Wednesday, June 05, 2013

Review: Reconnaissance by Aubrie Dionne

Title: Reconnaissance
Author: Aubrie Dionne
Series: Paradise Reclaimed #2
Release Date: April 5, 2013
Publisher: Inkspell Publishing
ISBN13: 9781939590060
Format: Paperback, 262 pages
Genre: YA, dystopia, sci-fi
Source: blog tour
Nova Williams has lost her one shot at Lieutenant hood and at love. Lieutenant Crophaven has promoted her rival, Andromeda, all because her lifemate, Sirius, sacrificed their mission to win back Andromeda’s love.

While sneaking out to prove Andromeda is a fake, Nova finds an alien ship hovering over their colony. Lieutenant Crophaven assigns her to a reconnaissance mission, giving her a second chance to redeem herself. Sirius must fly her and a research team to the vessel to decide if they are a threat. Thrown together with the lifemate that betrayed her, she battles with her own jealousy while her team battles for their lives.

Can she forgive Sirius in order to save her team and warn her colony?
Reconnaissance easily picks up from where the previous book, Colonization left off. Nova's at the bottom of the pit of dispair. Her goal, which she had worked towards in every moment of her life, plus the affection of her lifemate were both taken away by a girl she absolutely couldn't stand. When an alien ship that doesn't seem too friendly with her planet arrives, she has to not only tolerate her lifemate, but also somehow work out how to save her people.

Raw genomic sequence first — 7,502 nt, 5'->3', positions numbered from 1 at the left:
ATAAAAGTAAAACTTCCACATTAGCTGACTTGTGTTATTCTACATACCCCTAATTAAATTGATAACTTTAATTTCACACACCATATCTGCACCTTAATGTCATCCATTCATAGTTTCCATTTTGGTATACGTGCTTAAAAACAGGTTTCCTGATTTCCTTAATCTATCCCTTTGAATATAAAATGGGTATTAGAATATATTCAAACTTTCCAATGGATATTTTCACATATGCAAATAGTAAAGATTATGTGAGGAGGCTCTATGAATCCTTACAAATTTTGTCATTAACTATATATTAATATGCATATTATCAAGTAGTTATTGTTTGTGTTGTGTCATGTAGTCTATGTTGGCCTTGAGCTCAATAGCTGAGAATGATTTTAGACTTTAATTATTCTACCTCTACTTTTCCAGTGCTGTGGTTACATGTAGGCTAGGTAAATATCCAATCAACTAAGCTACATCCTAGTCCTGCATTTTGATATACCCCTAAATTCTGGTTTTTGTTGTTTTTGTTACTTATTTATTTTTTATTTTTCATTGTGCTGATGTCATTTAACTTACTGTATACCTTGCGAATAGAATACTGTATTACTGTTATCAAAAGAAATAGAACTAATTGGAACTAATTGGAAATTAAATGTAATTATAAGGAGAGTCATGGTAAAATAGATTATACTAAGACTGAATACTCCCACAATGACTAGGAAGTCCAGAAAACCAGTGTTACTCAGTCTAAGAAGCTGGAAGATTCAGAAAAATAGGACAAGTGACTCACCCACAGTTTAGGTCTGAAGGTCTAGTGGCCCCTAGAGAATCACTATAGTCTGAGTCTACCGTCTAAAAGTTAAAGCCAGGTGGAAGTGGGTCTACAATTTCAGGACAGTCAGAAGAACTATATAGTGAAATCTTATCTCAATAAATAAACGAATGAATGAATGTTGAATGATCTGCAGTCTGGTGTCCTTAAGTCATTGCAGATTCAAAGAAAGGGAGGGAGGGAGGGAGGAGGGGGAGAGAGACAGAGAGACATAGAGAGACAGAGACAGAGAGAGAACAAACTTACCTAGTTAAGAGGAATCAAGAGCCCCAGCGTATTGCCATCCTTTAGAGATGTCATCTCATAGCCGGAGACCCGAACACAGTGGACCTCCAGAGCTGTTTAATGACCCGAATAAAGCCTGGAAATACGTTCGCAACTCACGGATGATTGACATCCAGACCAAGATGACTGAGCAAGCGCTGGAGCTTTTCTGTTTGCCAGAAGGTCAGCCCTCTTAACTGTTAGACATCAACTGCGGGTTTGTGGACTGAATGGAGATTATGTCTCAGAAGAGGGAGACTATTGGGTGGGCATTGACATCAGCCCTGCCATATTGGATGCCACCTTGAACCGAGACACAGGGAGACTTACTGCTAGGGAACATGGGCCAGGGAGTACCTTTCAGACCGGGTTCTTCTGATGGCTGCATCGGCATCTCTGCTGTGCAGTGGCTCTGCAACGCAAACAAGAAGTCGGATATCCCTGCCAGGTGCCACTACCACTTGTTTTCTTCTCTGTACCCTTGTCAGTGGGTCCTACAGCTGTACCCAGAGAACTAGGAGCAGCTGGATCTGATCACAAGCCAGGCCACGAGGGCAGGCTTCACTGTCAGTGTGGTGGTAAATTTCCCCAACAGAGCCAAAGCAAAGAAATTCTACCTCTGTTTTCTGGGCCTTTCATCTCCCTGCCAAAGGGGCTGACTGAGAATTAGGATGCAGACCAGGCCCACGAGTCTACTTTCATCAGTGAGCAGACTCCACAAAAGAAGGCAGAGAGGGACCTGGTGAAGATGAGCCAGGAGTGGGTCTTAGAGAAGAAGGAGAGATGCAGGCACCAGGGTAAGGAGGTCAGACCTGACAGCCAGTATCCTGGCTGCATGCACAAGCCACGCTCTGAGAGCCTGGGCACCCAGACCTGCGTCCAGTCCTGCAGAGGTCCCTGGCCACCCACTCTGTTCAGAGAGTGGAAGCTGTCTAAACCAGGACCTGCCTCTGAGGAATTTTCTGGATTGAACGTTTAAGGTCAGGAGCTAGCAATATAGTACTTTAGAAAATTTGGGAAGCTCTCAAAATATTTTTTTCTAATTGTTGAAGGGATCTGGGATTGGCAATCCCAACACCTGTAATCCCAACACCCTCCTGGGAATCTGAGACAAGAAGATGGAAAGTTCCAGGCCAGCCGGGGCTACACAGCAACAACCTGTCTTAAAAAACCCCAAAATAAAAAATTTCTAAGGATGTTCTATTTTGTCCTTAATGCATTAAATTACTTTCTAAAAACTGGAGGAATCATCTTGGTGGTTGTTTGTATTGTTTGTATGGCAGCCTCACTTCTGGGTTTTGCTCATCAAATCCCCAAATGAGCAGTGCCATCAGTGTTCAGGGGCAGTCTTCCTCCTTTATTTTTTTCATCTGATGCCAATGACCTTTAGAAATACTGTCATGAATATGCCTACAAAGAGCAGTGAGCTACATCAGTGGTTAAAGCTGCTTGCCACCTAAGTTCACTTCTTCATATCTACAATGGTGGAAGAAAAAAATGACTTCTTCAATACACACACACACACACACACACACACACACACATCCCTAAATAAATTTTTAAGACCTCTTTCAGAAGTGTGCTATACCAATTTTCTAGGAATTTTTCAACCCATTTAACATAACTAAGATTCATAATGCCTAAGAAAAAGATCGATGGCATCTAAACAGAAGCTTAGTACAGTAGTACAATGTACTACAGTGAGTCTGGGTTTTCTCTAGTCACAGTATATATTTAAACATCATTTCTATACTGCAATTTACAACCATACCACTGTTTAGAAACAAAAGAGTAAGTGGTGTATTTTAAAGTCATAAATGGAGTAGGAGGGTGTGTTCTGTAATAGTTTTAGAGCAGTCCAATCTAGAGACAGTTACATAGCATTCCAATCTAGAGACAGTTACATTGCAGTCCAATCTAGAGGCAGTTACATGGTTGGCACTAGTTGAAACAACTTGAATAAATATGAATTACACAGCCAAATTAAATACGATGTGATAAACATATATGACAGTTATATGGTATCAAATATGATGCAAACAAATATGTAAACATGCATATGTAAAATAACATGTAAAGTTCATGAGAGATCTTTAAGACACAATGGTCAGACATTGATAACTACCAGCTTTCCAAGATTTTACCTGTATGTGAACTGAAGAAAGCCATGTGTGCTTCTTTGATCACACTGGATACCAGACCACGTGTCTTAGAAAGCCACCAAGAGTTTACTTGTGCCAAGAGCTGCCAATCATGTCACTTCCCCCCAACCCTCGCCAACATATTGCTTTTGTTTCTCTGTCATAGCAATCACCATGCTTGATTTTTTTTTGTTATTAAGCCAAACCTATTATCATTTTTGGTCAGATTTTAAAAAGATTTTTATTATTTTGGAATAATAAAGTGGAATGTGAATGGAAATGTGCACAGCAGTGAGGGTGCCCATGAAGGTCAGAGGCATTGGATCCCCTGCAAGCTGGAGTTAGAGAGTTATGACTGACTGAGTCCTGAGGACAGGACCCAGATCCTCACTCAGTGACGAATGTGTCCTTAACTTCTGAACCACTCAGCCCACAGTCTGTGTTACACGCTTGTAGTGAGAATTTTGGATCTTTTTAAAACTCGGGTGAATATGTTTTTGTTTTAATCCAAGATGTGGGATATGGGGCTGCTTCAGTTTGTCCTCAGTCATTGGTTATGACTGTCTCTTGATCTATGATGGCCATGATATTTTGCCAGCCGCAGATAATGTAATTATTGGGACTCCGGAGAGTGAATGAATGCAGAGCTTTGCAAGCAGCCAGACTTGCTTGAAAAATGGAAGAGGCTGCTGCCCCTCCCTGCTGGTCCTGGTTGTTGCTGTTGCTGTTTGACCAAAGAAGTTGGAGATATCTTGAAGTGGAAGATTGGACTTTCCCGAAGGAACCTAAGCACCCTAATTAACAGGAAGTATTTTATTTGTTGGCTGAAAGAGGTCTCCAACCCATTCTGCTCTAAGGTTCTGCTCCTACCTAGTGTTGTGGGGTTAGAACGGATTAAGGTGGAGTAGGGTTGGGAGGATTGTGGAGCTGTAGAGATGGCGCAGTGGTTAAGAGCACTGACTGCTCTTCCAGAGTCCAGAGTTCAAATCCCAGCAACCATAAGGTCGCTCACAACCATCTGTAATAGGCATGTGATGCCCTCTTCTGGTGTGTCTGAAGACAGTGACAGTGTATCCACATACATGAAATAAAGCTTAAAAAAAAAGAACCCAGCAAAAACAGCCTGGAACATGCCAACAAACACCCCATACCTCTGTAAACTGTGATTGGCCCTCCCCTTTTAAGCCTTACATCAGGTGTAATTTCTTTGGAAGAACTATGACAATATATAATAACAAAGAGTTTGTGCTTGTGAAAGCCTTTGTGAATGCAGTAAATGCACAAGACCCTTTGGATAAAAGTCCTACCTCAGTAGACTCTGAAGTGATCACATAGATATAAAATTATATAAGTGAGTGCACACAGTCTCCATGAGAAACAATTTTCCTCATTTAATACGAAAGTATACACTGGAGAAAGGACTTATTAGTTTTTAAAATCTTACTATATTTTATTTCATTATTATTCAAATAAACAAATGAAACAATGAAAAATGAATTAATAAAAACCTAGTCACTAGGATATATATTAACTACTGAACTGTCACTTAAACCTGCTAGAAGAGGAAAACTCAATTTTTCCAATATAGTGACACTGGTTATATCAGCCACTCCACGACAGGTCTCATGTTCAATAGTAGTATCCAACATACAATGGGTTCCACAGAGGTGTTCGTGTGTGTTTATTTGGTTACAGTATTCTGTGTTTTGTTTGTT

In the beginning, I was very comfortable with how the story was put together. It was very well laid out, so even if I didn't read the first book, I'd have no problem with the second. The characters and general background information was pretty self-explanatory, or at the very least not too difficult to figure out later on in the story. As well, I could see exactly what kind of person Nova was just by reading the first couple of pages, and piece together some other characters' personalities.

The first thing I noticed about the characters were their galactic names. Nova, Solar, Sirius, Andromeda. While not all characters were named after stars and the such, it was still interesting to see how those names reflected upon the setting, and even the culture of those living on Paradise 21. Nova, while sounding quite different than Andromeda in the first book, I felt could've had her bitterness and grudging attitude toned down a bit. I looked forward to her character development, but somewhere in the middle of the book she became all nice to Sirius, without really any build-up to that change in her character. To describe it frankly, it was . . . sudden. Another thing I was a little miffed about was her immediately condemning Andromeda in her mind without much to back herself up with. In the end, I didn't mind Nova as a protagonist, but felt like there were still some things to be improved upon.

Final verdict? Enjoyable, but somehow not very risky. I feel like the novel could've used a bit more of a plunge into the unknown, a little less formula. Frankly speaking, it was too easy to read. Nothing to wrench my heart out or make my mind go haywire. But either way, Aubrie Dionne is a wonderful writer whom I'd like to see progress in the future.
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